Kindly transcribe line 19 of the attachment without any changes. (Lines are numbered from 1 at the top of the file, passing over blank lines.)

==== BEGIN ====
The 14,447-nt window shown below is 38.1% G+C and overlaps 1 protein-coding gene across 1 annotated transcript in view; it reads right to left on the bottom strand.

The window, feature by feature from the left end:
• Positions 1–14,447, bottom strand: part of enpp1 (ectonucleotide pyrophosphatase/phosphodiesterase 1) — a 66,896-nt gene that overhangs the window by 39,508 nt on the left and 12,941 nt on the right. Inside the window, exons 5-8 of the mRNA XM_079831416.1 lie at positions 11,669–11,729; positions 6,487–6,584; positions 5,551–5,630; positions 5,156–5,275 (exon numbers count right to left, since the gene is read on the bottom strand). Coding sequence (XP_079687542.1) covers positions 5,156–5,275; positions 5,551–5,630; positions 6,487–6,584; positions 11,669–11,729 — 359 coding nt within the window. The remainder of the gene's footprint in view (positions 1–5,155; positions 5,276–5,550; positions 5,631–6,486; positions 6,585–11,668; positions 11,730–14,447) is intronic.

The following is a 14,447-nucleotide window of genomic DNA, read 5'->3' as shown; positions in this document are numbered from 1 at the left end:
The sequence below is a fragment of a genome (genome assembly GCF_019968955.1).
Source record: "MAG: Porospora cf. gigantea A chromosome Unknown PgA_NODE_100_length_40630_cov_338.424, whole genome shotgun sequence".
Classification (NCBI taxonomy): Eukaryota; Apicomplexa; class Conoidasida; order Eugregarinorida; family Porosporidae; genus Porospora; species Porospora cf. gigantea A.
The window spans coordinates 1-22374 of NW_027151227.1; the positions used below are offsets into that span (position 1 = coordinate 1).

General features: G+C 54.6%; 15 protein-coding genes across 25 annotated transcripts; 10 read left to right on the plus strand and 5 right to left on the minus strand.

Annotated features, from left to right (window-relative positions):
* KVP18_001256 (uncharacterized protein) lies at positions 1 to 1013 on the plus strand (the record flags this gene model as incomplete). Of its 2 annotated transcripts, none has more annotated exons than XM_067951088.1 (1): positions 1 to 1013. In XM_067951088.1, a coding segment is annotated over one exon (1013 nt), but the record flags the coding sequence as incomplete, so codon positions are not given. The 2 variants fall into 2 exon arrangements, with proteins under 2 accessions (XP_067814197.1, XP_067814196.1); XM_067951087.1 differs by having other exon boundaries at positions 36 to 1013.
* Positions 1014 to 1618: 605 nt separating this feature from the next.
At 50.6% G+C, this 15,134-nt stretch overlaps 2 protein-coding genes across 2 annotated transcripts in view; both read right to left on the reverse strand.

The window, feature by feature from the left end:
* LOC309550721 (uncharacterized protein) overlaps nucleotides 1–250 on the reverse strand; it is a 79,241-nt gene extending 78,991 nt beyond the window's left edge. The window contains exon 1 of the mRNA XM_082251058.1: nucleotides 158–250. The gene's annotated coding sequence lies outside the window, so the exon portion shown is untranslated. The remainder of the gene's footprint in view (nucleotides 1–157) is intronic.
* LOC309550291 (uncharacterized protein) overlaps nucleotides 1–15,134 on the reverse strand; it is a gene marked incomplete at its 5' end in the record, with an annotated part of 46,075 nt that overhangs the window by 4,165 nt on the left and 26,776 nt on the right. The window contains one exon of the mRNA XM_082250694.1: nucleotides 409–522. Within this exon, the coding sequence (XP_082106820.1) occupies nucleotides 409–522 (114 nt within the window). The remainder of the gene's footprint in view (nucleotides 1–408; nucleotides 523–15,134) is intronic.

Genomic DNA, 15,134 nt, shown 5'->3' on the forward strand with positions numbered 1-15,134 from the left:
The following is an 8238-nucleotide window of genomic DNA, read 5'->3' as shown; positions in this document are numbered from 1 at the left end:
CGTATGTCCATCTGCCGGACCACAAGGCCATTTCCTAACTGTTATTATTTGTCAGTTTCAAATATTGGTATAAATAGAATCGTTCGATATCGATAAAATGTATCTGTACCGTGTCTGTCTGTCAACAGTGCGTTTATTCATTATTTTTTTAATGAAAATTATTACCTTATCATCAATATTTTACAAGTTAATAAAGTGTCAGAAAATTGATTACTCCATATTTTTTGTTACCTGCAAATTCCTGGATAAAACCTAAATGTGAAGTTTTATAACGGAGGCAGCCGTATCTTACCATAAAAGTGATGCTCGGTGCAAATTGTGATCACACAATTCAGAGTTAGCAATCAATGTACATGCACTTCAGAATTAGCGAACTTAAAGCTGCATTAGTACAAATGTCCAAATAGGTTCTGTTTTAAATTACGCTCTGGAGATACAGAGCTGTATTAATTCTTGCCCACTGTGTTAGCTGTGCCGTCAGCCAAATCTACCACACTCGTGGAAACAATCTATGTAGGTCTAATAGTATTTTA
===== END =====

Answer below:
CGTATGTCCATCTGCCGGACCACAAGGCCATTTCCTAACTGTTATTATTTGTCAGTTTCAAATATTGGTATAAATAGAATCGTTCGATATCGATAAAATGTATCTGTACCGTGTCTGTCTGTCAACAGTGCGTTTATTCATTATTTTTTTAATGAAAATTATTACCTTATCATCAATATTTTACAAGTTAATAAAGTGTCAGAAAATTGATTACTCCATATTTTTTGTTACCTGCAAATTCCTGGATAAAACCTAAATGTGAAGTTTTATAACGGAGGCAGCCGTATCTTACCATAAAAGTGATGCTCGGTGCAAATTGTGATCACACAATTCAGAGTTAGCAATCAATGTACATGCACTTCAGAATTAGCGAACTTAAAGCTGCATTAGTACAAATGTCCAAATAGGTTCTGTTTTAAATTACGCTCTGGAGATACAGAGCTGTATTAATTCTTGCCCACTGTGTTAGCTGTGCCGTCAGCCAAATCTACCACACTCGTGGAAACAATCTATGTAGGTCTAATAGTATTTTA